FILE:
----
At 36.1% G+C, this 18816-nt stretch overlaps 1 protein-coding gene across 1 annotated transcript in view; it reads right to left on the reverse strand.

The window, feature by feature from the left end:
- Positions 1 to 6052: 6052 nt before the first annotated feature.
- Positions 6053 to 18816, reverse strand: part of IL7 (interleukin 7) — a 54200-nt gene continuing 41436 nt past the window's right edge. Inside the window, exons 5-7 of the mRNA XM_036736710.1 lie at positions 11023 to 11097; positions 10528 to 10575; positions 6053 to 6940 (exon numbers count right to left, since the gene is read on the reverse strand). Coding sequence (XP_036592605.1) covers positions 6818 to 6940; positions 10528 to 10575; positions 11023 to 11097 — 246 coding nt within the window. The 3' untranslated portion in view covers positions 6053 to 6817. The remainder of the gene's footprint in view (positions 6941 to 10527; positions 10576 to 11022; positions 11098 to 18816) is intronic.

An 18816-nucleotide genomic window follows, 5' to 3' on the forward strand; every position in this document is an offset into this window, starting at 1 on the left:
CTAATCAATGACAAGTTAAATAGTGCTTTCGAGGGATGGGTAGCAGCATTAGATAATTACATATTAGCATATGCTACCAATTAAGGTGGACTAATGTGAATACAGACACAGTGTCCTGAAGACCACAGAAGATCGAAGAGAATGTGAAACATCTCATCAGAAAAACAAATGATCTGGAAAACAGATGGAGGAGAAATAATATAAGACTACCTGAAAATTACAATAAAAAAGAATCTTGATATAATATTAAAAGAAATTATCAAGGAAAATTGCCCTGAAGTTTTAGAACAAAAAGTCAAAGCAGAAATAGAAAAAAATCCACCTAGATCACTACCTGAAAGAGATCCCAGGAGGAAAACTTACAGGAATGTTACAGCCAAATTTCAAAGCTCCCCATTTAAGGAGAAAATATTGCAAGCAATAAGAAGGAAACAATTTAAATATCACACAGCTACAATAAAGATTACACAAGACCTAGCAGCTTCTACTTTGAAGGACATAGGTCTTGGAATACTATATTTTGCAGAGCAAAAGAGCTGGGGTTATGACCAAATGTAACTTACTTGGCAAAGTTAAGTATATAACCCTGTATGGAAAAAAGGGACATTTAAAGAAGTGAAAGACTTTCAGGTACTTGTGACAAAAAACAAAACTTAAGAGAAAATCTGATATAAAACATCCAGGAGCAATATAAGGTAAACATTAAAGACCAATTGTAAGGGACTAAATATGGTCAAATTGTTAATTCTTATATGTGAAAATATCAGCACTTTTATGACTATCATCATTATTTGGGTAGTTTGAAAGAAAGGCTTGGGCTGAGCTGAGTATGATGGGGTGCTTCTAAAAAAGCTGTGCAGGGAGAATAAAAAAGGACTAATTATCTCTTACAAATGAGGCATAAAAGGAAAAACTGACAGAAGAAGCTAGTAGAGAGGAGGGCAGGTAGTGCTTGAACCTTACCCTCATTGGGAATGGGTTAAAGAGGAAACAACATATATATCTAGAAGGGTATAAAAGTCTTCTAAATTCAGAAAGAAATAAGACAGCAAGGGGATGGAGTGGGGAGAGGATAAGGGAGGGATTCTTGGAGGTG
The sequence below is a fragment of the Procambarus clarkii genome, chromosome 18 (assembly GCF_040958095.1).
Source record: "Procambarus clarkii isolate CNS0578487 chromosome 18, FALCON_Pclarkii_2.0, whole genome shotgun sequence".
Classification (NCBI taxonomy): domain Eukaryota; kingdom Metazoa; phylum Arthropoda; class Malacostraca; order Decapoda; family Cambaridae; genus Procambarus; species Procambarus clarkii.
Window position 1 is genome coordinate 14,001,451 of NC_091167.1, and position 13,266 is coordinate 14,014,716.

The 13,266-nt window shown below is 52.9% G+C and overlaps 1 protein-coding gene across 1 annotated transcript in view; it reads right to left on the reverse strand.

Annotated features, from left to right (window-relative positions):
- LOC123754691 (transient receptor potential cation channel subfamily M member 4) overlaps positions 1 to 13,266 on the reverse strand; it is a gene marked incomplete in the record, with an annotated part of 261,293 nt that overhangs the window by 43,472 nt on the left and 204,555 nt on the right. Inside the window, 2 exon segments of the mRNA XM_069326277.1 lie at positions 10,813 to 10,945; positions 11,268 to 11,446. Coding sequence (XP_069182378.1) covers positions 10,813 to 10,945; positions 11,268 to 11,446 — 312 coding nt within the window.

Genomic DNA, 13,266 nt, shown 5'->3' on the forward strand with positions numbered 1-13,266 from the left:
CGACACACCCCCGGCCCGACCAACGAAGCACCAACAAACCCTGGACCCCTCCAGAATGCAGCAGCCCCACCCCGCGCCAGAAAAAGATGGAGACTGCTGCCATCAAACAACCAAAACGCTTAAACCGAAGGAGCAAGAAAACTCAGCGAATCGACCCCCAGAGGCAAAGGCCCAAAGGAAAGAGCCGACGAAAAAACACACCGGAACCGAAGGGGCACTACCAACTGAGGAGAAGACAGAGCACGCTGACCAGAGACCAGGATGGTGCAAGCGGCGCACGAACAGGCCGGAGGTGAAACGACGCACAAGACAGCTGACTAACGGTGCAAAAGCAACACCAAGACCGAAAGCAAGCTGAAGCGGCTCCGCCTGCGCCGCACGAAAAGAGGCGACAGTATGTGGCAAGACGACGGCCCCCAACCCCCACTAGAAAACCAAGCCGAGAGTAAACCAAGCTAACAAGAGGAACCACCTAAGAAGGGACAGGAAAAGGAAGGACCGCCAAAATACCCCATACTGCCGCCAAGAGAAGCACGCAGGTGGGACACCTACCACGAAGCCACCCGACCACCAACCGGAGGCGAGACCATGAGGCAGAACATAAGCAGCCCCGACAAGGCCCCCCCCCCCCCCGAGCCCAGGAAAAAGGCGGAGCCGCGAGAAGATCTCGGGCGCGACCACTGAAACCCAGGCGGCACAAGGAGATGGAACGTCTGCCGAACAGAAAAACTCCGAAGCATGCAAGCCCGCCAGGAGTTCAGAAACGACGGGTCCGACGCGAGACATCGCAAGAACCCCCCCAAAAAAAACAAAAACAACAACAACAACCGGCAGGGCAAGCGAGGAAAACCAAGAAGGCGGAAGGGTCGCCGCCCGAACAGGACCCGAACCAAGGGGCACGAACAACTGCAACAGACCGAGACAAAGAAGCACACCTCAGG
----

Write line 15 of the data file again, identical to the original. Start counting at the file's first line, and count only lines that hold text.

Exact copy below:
CGACACACCCCCGGCCCGACCAACGAAGCACCAACAAACCCTGGACCCCTCCAGAATGCAGCAGCCCCACCCCGCGCCAGAAAAAGATGGAGACTGCTGCCATCAAACAACCAAAACGCTTAAACCGAAGGAGCAAGAAAACTCAGCGAATCGACCCCCAGAGGCAAAGGCCCAAAGGAAAGAGCCGACGAAAAAACACACCGGAACCGAAGGGGCACTACCAACTGAGGAGAAGACAGAGCACGCTGACCAGAGACCAGGATGGTGCAAGCGGCGCACGAACAGGCCGGAGGTGAAACGACGCACAAGACAGCTGACTAACGGTGCAAAAGCAACACCAAGACCGAAAGCAAGCTGAAGCGGCTCCGCCTGCGCCGCACGAAAAGAGGCGACAGTATGTGGCAAGACGACGGCCCCCAACCCCCACTAGAAAACCAAGCCGAGAGTAAACCAAGCTAACAAGAGGAACCACCTAAGAAGGGACAGGAAAAGGAAGGACCGCCAAAATACCCCATACTGCCGCCAAGAGAAGCACGCAGGTGGGACACCTACCACGAAGCCACCCGACCACCAACCGGAGGCGAGACCATGAGGCAGAACATAAGCAGCCCCGACAAGGCCCCCCCCCCCCCCGAGCCCAGGAAAAAGGCGGAGCCGCGAGAAGATCTCGGGCGCGACCACTGAAACCCAGGCGGCACAAGGAGATGGAACGTCTGCCGAACAGAAAAACTCCGAAGCATGCAAGCCCGCCAGGAGTTCAGAAACGACGGGTCCGACGCGAGACATCGCAAGAACCCCCCCAAAAAAAACAAAAACAACAACAACAACCGGCAGGGCAAGCGAGGAAAACCAAGAAGGCGGAAGGGTCGCCGCCCGAACAGGACCCGAACCAAGGGGCACGAACAACTGCAACAGACCGAGACAAAGAAGCACACCTCAGG